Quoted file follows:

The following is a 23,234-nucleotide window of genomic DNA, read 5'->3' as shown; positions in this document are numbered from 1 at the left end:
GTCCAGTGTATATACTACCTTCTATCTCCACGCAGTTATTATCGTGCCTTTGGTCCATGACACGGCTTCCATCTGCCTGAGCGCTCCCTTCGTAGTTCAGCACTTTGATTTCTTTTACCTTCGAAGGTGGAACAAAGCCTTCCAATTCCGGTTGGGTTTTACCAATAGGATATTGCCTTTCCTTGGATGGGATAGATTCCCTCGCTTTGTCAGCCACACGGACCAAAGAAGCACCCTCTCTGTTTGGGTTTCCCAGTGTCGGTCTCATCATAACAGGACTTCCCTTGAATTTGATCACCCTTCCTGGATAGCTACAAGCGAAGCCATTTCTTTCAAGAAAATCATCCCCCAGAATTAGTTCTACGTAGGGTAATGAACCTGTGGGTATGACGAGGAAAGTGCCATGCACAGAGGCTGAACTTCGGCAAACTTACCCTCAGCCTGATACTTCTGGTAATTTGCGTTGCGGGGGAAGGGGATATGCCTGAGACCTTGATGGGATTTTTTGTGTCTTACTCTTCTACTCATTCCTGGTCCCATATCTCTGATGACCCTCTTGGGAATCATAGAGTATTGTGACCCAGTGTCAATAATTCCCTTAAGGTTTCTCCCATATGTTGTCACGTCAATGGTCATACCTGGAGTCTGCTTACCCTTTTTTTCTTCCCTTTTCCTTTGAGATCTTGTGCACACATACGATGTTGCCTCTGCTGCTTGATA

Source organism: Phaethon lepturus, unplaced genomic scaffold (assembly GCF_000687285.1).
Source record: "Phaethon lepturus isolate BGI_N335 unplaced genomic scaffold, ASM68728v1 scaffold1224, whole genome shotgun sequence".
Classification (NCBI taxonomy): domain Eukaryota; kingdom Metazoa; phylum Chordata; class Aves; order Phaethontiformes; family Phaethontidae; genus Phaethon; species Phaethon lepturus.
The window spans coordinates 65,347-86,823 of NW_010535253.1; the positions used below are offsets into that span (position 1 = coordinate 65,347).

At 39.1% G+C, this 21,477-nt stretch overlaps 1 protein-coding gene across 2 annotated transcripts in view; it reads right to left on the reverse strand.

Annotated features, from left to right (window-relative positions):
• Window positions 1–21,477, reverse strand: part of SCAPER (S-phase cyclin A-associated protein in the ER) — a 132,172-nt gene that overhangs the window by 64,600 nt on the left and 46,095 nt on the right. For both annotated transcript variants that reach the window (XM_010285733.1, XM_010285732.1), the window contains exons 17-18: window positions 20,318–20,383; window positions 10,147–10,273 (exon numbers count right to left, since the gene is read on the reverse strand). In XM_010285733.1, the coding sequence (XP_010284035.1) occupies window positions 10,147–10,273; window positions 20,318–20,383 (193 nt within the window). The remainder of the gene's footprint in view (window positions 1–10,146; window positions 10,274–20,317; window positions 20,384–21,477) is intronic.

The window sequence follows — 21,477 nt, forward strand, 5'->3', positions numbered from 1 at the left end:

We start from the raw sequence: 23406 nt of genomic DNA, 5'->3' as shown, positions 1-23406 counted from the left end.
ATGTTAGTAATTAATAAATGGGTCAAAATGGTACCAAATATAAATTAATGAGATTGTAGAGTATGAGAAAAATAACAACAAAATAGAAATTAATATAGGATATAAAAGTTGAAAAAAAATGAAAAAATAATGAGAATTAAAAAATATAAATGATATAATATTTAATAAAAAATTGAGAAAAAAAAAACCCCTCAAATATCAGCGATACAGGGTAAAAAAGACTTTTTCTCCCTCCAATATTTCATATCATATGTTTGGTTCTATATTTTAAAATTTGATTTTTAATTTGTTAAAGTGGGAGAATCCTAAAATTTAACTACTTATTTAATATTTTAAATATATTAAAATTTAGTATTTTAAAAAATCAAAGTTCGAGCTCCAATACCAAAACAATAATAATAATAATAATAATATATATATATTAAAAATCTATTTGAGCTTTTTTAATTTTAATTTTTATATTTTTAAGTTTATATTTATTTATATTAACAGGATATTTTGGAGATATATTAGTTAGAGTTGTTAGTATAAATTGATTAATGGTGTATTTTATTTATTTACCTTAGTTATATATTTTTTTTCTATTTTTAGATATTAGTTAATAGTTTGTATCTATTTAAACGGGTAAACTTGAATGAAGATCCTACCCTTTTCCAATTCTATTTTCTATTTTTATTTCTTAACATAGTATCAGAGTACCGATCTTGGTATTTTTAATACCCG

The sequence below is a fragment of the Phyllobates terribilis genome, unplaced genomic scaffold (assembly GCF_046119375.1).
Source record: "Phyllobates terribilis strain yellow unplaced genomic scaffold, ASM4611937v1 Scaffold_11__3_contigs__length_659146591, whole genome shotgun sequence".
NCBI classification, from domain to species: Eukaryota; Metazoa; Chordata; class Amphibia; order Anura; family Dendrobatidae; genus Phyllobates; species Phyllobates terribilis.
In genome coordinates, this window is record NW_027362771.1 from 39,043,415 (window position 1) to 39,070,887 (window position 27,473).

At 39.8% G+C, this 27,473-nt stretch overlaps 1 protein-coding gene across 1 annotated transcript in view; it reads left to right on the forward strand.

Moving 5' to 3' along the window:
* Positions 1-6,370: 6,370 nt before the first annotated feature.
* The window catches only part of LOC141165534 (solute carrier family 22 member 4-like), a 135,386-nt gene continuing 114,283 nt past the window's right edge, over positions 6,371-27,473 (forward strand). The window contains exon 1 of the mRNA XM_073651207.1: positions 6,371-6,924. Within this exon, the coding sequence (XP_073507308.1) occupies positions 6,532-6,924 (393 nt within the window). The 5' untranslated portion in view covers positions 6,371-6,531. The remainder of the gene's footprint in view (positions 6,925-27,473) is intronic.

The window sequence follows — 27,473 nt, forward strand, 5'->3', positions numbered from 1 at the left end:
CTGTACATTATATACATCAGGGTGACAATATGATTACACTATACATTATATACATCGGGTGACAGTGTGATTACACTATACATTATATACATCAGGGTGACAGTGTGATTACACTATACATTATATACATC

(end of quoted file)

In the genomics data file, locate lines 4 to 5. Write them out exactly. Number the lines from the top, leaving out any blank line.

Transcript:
Source record: "Phaethon lepturus isolate BGI_N335 unplaced genomic scaffold, ASM68728v1 scaffold1224, whole genome shotgun sequence".
Classification (NCBI taxonomy): domain Eukaryota; kingdom Metazoa; phylum Chordata; class Aves; order Phaethontiformes; family Phaethontidae; genus Phaethon; species Phaethon lepturus.